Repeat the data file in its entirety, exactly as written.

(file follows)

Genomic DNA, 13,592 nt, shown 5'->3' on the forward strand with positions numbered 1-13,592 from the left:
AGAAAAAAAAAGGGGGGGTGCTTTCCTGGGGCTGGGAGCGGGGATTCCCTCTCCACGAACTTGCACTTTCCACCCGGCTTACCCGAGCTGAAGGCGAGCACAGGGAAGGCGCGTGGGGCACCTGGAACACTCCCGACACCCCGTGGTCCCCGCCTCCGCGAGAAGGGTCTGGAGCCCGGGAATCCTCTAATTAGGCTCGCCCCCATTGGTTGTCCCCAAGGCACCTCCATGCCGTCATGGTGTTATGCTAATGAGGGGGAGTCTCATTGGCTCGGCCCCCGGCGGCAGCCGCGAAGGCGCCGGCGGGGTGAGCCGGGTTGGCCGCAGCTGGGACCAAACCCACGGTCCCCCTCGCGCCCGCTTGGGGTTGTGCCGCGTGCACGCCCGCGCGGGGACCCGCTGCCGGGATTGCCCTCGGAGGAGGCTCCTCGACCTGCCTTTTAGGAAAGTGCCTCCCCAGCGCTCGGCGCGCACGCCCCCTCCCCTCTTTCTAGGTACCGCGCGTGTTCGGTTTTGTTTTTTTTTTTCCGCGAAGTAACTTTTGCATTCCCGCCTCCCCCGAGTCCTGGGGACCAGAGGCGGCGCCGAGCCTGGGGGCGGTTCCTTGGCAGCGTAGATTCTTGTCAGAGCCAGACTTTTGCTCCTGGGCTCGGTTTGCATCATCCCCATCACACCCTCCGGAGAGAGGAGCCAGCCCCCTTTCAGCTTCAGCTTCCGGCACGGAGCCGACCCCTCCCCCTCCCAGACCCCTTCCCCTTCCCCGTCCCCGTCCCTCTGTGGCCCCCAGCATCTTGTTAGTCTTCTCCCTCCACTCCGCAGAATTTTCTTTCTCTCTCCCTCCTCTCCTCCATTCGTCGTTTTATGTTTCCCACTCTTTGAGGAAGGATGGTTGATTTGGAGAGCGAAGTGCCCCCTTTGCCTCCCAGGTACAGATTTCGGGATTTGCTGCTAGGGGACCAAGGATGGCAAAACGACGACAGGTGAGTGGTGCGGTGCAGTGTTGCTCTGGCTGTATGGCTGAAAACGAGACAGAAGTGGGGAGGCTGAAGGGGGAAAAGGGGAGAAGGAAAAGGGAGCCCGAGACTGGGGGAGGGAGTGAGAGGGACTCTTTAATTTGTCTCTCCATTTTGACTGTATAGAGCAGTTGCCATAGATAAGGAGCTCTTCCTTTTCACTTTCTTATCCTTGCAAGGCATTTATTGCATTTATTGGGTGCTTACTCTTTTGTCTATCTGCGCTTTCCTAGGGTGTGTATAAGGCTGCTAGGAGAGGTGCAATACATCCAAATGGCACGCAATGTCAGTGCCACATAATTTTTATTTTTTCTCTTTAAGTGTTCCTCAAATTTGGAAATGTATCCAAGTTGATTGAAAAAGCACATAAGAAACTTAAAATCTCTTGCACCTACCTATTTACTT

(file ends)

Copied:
Genomic DNA, 13,592 nt, shown 5'->3' on the forward strand with positions numbered 1-13,592 from the left:
AGAAAAAAAAAGGGGGGGTGCTTTCCTGGGGCTGGGAGCGGGGATTCCCTCTCCACGAACTTGCACTTTCCACCCGGCTTACCCGAGCTGAAGGCGAGCACAGGGAAGGCGCGTGGGGCACCTGGAACACTCCCGACACCCCGTGGTCCCCGCCTCCGCGAGAAGGGTCTGGAGCCCGGGAATCCTCTAATTAGGCTCGCCCCCATTGGTTGTCCCCAAGGCACCTCCATGCCGTCATGGTGTTATGCTAATGAGGGGGAGTCTCATTGGCTCGGCCCCCGGCGGCAGCCGCGAAGGCGCCGGCGGGGTGAGCCGGGTTGGCCGCAGCTGGGACCAAACCCACGGTCCCCCTCGCGCCCGCTTGGGGTTGTGCCGCGTGCACGCCCGCGCGGGGACCCGCTGCCGGGATTGCCCTCGGAGGAGGCTCCTCGACCTGCCTTTTAGGAAAGTGCCTCCCCAGCGCTCGGCGCGCACGCCCCCTCCCCTCTTTCTAGGTACCGCGCGTGTTCGGTTTTGTTTTTTTTTTTCCGCGAAGTAACTTTTGCATTCCCGCCTCCCCCGAGTCCTGGGGACCAGAGGCGGCGCCGAGCCTGGGGGCGGTTCCTTGGCAGCGTAGATTCTTGTCAGAGCCAGACTTTTGCTCCTGGGCTCGGTTTGCATCATCCCCATCACACCCTCCGGAGAGAGGAGCCAGCCCCCTTTCAGCTTCAGCTTCCGGCACGGAGCCGACCCCTCCCCCTCCCAGACCCCTTCCCCTTCCCCGTCCCCGTCCCTCTGTGGCCCCCAGCATCTTGTTAGTCTTCTCCCTCCACTCCGCAGAATTTTCTTTCTCTCTCCCTCCTCTCCTCCATTCGTCGTTTTATGTTTCCCACTCTTTGAGGAAGGATGGTTGATTTGGAGAGCGAAGTGCCCCCTTTGCCTCCCAGGTACAGATTTCGGGATTTGCTGCTAGGGGACCAAGGATGGCAAAACGACGACAGGTGAGTGGTGCGGTGCAGTGTTGCTCTGGCTGTATGGCTGAAAACGAGACAGAAGTGGGGAGGCTGAAGGGGGAAAAGGGGAGAAGGAAAAGGGAGCCCGAGACTGGGGGAGGGAGTGAGAGGGACTCTTTAATTTGTCTCTCCATTTTGACTGTATAGAGCAGTTGCCATAGATAAGGAGCTCTTCCTTTTCACTTTCTTATCCTTGCAAGGCATTTATTGCATTTATTGGGTGCTTACTCTTTTGTCTATCTGCGCTTTCCTAGGGTGTGTATAAGGCTGCTAGGAGAGGTGCAATACATCCAAATGGCACGCAATGTCAGTGCCACATAATTTTTATTTTTTCTCTTTAAGTGTTCCTCAAATTTGGAAATGTATCCAAGTTGATTGAAAAAGCACATAAGAAACTTAAAATCTCTTGCACCTACCTATTTACTT